Ten Tips For Giving A Successful Presentation

Giving a successful presentation is not the same as giving a great speech.

For some – those who envision a future basking in the glory of a standing ovation on the main stage at TED – that may seem a little disappointing.

For others – for whom simply the thought of standing up and addressing a few colleagues is enough to set off a recurring nightmare about delivering a speech from the main stage at TED – understanding that can go a long way to assuaging such fears.

The point – and the reality – is that most day-to-day business presentations are not seismic singular events. They are, however, a key building block to career success, so it’s worth investing time in learning how to do them well.

The following tips will help you create a successful presentation that will keep your audience engaged from start to finish. At the very least, they’ll help you present with both confidence and authority. After that? Well, next stop, TED…

Ten Tips For Presentation Success

1. Frame your message to your audience

Your audience’s attention level will be in direct proportion to the relevance and importance they place on your topic. Find ways to demonstrate this – an interesting (relevant) case study or other story, for example, or an arresting statistic that will force them to sit up and take notice right from the top.

Remember to frame your message to that audience’s needs or wants. (Every audience is different, even if the key messaging is the same.) In some cases, you may be speaking to a group of people, but there will be one key decision maker you need to convince. In this case, the frame of the message will be angled to that person.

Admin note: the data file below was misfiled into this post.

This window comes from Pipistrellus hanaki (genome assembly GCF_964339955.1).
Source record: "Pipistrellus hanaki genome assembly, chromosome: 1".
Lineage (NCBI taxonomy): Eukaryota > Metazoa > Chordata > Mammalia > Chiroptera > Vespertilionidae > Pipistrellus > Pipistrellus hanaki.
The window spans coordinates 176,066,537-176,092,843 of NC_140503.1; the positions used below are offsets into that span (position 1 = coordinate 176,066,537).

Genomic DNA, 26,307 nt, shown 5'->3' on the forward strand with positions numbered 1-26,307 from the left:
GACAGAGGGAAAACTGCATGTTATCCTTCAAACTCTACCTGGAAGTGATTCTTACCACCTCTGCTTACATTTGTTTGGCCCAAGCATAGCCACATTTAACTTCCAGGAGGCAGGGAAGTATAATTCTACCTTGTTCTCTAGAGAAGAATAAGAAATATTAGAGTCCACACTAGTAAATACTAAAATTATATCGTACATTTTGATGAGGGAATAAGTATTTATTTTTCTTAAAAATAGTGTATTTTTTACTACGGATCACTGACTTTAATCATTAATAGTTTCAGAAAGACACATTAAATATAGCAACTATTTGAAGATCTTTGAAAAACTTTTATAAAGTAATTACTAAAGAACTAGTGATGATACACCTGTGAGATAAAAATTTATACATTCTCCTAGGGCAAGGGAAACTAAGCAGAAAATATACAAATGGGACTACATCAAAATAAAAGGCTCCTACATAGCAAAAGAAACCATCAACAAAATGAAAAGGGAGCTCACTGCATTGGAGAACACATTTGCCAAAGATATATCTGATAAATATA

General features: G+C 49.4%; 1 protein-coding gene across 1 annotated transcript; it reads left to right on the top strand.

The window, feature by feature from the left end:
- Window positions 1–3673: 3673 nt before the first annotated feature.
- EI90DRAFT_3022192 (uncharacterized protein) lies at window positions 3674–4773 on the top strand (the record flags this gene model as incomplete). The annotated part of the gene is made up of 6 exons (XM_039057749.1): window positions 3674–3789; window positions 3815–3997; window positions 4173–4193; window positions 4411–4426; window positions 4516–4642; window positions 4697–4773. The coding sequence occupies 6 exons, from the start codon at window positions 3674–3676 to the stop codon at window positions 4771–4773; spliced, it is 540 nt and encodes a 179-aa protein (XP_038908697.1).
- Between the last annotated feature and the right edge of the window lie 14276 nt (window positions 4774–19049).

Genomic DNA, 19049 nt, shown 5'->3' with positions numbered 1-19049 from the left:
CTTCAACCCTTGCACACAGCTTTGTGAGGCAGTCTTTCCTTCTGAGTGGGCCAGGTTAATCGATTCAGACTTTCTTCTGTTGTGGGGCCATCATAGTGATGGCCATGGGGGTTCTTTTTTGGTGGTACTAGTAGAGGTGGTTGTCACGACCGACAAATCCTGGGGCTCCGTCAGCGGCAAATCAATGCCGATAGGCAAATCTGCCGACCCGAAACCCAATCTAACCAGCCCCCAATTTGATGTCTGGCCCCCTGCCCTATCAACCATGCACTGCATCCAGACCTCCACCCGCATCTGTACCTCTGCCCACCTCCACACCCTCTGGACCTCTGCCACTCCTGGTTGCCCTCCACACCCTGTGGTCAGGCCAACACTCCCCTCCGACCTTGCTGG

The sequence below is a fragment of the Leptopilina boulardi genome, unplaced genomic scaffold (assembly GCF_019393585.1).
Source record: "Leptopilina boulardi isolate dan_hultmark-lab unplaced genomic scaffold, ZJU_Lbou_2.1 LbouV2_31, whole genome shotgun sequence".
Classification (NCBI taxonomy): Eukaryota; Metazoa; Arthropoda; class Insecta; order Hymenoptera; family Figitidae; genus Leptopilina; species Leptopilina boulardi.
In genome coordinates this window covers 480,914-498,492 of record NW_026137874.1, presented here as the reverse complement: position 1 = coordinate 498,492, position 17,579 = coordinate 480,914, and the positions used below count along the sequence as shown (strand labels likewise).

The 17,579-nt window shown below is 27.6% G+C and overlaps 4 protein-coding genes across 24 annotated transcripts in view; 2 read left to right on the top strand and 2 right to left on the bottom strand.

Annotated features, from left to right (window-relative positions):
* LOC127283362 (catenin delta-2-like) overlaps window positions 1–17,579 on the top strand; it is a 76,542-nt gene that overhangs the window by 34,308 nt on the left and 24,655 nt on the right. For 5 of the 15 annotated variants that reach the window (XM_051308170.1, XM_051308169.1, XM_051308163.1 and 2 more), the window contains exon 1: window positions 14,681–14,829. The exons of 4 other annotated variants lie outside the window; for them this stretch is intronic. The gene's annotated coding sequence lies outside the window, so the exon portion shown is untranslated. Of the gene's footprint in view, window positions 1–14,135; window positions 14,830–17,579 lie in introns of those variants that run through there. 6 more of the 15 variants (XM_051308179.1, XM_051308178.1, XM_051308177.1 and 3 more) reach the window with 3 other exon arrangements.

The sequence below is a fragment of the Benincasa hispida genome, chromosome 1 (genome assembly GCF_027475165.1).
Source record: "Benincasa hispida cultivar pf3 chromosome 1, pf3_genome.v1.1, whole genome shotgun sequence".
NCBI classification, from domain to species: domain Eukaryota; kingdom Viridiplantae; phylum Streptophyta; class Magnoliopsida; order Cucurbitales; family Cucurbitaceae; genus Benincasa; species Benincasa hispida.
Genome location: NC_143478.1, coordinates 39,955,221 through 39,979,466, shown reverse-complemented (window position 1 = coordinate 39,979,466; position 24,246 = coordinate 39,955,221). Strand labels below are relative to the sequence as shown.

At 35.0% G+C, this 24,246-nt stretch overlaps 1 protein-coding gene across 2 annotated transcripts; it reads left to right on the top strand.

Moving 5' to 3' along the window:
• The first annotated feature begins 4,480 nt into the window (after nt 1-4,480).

2. Choose a structure to fit your objective

Before you start thinking about content you need to be clear about why you’re giving the presentation. Start with the end in mind and clarify your objective in one sentence. Then consider the structure or storyline you want to use.

Most presentations follow a three-act structure which, at the very least, has a beginning, middle and end. You’ll also need to ensure you answer the What, How and Why questions – not necessarily in that order – but there’s a lot more to choosing your structure than that.

Your story line will follow a different ‘model’ depending on whether you want to inform, persuade, inspire or entertain. (See our blog on Presentation Structures for more information on this.)

3. Keep it simple, even if it’s complicated

 Anyone can give a long, detailed presentation packed with ‘information’. But a presentation that’s clear, concise and delivers meaning to the audience requires a bit of thought.

Having coached executives for critical presentations on everything from the sale of a nuclear power plant to the launch of a new dementia drug, we’ve seen a lot of highly technical presentations. But if you want to hold attention and gain the trust of your audience you need to boil it down to a simple story.

Start with the key message you want to get across, which is your presentation in one sentence. Think about what you’re talking about but also why it’s relevant to your audience.

Develop your ‘headlines’ or main points from there. Arrange your headlines so that they link together to form a coherent story (following the structure you’ve already decided on). If you find you’ve added in something that doesn’t relate to the key message, consider putting that slide into the appendix. Add in only the necessary detail to give your story credibility.

4. Start with a bang not a whimper

The beginning of your presentation is crucial for getting the attention of the audience and establishing your presence as a speaker. You need to make an impact quickly, ideally in the first minute, or the audience will start to lose interest.

Showing the audience a gap in what they know or in their current way of thinking is a great way of arousing curiosity. Or you could start with a story, a question or simply a picture. Remember: your attention-grabber has to be appropriate to the audience and the situation – if you’re presenting to senior managers, you wouldn’t start with a long personal story; an arresting statistic might work more effectively.